I found Neil Storey's latest work disappointing and unsatisfying for a book which promises to reveal the connections between such iconic Victorian gothic themes as Jack the Ripper and the writing of Bran Stoker's novel Dracula. Much like the latter's conceit, Storey's account is told in fragments of carefully researched and well written historical data. However, at times it feels like you are reading two different books, one a biography of Bram Stoker, the other a summary of the case for Francis Tumblety as the perpetrator of The Whitechapel Murders. While Storey has discovered a personal connection between Tumblety and Bram's close friend Hall Caine, in the form of letters casting new light on Tumblety's personality, he fails to show any direct evidence of the influences of the real events of 1888 on Stoker's imagination. Not sure if it's literary criticism or historical mystery, this book falls down between the two.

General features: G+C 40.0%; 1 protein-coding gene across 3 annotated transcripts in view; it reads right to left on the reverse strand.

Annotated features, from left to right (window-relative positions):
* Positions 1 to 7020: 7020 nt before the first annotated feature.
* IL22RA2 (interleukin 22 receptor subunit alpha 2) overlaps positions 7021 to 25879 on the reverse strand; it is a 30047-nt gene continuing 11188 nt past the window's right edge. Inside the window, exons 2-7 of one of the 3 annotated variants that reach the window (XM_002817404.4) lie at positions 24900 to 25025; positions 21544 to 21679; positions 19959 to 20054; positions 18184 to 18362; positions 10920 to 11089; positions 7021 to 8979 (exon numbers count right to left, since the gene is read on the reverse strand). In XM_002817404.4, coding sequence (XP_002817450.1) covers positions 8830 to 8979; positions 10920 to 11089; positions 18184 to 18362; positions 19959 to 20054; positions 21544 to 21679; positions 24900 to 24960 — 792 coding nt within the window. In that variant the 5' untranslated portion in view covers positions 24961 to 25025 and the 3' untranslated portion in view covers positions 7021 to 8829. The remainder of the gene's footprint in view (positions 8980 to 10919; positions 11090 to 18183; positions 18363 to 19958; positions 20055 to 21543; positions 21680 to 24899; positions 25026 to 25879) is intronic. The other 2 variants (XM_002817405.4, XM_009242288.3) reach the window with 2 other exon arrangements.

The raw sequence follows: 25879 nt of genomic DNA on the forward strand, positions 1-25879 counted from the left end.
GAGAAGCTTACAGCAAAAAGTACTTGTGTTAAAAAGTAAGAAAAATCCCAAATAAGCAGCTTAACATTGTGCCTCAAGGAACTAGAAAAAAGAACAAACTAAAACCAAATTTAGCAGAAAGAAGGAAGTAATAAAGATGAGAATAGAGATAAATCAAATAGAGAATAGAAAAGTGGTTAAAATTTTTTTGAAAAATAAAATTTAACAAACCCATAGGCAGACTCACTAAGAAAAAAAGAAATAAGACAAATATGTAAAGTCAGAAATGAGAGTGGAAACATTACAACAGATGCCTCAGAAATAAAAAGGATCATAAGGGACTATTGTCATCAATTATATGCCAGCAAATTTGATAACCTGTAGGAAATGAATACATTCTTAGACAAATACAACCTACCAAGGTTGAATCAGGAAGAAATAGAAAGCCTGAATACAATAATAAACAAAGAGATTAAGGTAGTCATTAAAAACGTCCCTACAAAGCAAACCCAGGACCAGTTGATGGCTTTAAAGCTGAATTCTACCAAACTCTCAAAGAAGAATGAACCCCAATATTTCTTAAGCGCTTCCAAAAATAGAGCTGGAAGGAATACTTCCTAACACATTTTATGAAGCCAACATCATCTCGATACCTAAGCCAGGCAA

This said, Storey's narrative history has drive and is full of detail : a reader unfamiliar with either Stoker or Tumblety coming across them here for the first time might well enjoy this more than I did. There are no Dracula Secrets, and any reader hoping that Bram Stoker hid the key to identifying Tumblety as the Ripper within the text of Dracula will be very disappointed.